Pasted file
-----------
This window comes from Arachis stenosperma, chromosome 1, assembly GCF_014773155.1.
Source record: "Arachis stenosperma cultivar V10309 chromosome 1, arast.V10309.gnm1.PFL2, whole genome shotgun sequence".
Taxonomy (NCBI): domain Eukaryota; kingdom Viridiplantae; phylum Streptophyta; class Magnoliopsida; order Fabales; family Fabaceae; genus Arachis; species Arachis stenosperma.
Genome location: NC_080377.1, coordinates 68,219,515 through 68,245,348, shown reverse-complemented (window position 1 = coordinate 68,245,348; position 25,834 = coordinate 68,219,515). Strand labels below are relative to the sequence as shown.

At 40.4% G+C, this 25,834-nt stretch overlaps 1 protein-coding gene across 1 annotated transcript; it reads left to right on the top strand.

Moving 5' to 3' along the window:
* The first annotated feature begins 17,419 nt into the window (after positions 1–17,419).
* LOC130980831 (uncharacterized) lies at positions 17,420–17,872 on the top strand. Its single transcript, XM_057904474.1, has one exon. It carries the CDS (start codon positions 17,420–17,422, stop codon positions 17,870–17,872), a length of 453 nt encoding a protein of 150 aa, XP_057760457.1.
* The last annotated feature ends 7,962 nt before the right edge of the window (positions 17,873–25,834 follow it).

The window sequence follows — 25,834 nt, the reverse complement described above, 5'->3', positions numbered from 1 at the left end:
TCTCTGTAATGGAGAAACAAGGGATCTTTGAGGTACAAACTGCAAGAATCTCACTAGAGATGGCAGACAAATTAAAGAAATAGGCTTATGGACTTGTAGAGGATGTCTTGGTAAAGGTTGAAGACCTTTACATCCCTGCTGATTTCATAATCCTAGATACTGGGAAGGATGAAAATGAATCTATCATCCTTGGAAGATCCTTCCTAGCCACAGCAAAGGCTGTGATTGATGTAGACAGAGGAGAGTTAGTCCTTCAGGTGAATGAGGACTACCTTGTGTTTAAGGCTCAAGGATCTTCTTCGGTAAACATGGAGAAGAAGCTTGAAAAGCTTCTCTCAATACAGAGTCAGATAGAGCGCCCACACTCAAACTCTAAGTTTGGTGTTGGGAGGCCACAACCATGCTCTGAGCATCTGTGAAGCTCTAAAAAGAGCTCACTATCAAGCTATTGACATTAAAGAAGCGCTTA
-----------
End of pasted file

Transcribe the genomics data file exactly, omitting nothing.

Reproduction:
This window comes from Arachis stenosperma, chromosome 1, assembly GCF_014773155.1.
Source record: "Arachis stenosperma cultivar V10309 chromosome 1, arast.V10309.gnm1.PFL2, whole genome shotgun sequence".
Taxonomy (NCBI): domain Eukaryota; kingdom Viridiplantae; phylum Streptophyta; class Magnoliopsida; order Fabales; family Fabaceae; genus Arachis; species Arachis stenosperma.
Genome location: NC_080377.1, coordinates 68,219,515 through 68,245,348, shown reverse-complemented (window position 1 = coordinate 68,245,348; position 25,834 = coordinate 68,219,515). Strand labels below are relative to the sequence as shown.

At 40.4% G+C, this 25,834-nt stretch overlaps 1 protein-coding gene across 1 annotated transcript; it reads left to right on the top strand.

Moving 5' to 3' along the window:
* The first annotated feature begins 17,419 nt into the window (after positions 1–17,419).
* LOC130980831 (uncharacterized) lies at positions 17,420–17,872 on the top strand. Its single transcript, XM_057904474.1, has one exon. It carries the CDS (start codon positions 17,420–17,422, stop codon positions 17,870–17,872), a length of 453 nt encoding a protein of 150 aa, XP_057760457.1.
* The last annotated feature ends 7,962 nt before the right edge of the window (positions 17,873–25,834 follow it).

The window sequence follows — 25,834 nt, the reverse complement described above, 5'->3', positions numbered from 1 at the left end:
TCTCTGTAATGGAGAAACAAGGGATCTTTGAGGTACAAACTGCAAGAATCTCACTAGAGATGGCAGACAAATTAAAGAAATAGGCTTATGGACTTGTAGAGGATGTCTTGGTAAAGGTTGAAGACCTTTACATCCCTGCTGATTTCATAATCCTAGATACTGGGAAGGATGAAAATGAATCTATCATCCTTGGAAGATCCTTCCTAGCCACAGCAAAGGCTGTGATTGATGTAGACAGAGGAGAGTTAGTCCTTCAGGTGAATGAGGACTACCTTGTGTTTAAGGCTCAAGGATCTTCTTCGGTAAACATGGAGAAGAAGCTTGAAAAGCTTCTCTCAATACAGAGTCAGATAGAGCGCCCACACTCAAACTCTAAGTTTGGTGTTGGGAGGCCACAACCATGCTCTGAGCATCTGTGAAGCTCTAAAAAGAGCTCACTATCAAGCTATTGACATTAAAGAAGCGCTTA